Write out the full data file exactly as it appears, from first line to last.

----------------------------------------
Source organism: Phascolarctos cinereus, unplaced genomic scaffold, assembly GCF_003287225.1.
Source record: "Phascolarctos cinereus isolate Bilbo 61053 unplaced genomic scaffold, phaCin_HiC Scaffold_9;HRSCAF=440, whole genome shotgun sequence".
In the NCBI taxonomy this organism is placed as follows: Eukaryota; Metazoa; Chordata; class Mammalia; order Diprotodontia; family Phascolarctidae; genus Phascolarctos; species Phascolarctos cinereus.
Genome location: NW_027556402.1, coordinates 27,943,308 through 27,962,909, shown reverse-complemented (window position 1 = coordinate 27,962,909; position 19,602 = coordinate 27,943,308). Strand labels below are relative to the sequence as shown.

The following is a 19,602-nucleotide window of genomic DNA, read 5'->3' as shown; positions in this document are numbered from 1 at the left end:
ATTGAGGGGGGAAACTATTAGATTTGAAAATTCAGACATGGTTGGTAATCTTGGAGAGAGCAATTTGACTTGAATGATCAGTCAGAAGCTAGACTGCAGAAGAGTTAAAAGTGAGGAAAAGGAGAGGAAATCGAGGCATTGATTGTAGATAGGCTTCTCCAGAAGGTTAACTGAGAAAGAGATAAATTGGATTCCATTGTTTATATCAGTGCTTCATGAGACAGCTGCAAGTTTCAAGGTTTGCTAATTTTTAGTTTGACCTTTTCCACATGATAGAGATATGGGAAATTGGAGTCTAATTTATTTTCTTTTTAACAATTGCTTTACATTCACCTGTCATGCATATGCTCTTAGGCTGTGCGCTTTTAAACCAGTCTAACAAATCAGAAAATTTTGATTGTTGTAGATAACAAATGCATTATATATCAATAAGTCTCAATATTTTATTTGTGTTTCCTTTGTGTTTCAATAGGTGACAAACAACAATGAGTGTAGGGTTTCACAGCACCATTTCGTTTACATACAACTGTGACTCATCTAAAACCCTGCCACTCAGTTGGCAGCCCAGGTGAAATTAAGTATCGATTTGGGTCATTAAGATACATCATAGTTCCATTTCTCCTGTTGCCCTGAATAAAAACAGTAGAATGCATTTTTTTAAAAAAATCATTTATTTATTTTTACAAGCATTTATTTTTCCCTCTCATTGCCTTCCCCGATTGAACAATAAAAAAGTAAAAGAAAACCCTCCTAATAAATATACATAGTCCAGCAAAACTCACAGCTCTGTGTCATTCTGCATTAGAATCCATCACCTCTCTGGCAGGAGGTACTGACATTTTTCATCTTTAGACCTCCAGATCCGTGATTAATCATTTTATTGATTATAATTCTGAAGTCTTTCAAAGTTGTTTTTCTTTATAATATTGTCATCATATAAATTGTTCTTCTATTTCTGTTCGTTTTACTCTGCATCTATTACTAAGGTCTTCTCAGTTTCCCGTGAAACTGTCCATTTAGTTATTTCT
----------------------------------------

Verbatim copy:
Source organism: Phascolarctos cinereus, unplaced genomic scaffold, assembly GCF_003287225.1.
Source record: "Phascolarctos cinereus isolate Bilbo 61053 unplaced genomic scaffold, phaCin_HiC Scaffold_9;HRSCAF=440, whole genome shotgun sequence".
In the NCBI taxonomy this organism is placed as follows: Eukaryota; Metazoa; Chordata; class Mammalia; order Diprotodontia; family Phascolarctidae; genus Phascolarctos; species Phascolarctos cinereus.
Genome location: NW_027556402.1, coordinates 27,943,308 through 27,962,909, shown reverse-complemented (window position 1 = coordinate 27,962,909; position 19,602 = coordinate 27,943,308). Strand labels below are relative to the sequence as shown.

The following is a 19,602-nucleotide window of genomic DNA, read 5'->3' as shown; positions in this document are numbered from 1 at the left end:
ATTGAGGGGGGAAACTATTAGATTTGAAAATTCAGACATGGTTGGTAATCTTGGAGAGAGCAATTTGACTTGAATGATCAGTCAGAAGCTAGACTGCAGAAGAGTTAAAAGTGAGGAAAAGGAGAGGAAATCGAGGCATTGATTGTAGATAGGCTTCTCCAGAAGGTTAACTGAGAAAGAGATAAATTGGATTCCATTGTTTATATCAGTGCTTCATGAGACAGCTGCAAGTTTCAAGGTTTGCTAATTTTTAGTTTGACCTTTTCCACATGATAGAGATATGGGAAATTGGAGTCTAATTTATTTTCTTTTTAACAATTGCTTTACATTCACCTGTCATGCATATGCTCTTAGGCTGTGCGCTTTTAAACCAGTCTAACAAATCAGAAAATTTTGATTGTTGTAGATAACAAATGCATTATATATCAATAAGTCTCAATATTTTATTTGTGTTTCCTTTGTGTTTCAATAGGTGACAAACAACAATGAGTGTAGGGTTTCACAGCACCATTTCGTTTACATACAACTGTGACTCATCTAAAACCCTGCCACTCAGTTGGCAGCCCAGGTGAAATTAAGTATCGATTTGGGTCATTAAGATACATCATAGTTCCATTTCTCCTGTTGCCCTGAATAAAAACAGTAGAATGCATTTTTTTAAAAAAATCATTTATTTATTTTTACAAGCATTTATTTTTCCCTCTCATTGCCTTCCCCGATTGAACAATAAAAAAGTAAAAGAAAACCCTCCTAATAAATATACATAGTCCAGCAAAACTCACAGCTCTGTGTCATTCTGCATTAGAATCCATCACCTCTCTGGCAGGAGGTACTGACATTTTTCATCTTTAGACCTCCAGATCCGTGATTAATCATTTTATTGATTATAATTCTGAAGTCTTTCAAAGTTGTTTTTCTTTATAATATTGTCATCATATAAATTGTTCTTCTATTTCTGTTCGTTTTACTCTGCATCTATTACTAAGGTCTTCTCAGTTTCCCGTGAAACTGTCCATTTAGTTATTTCT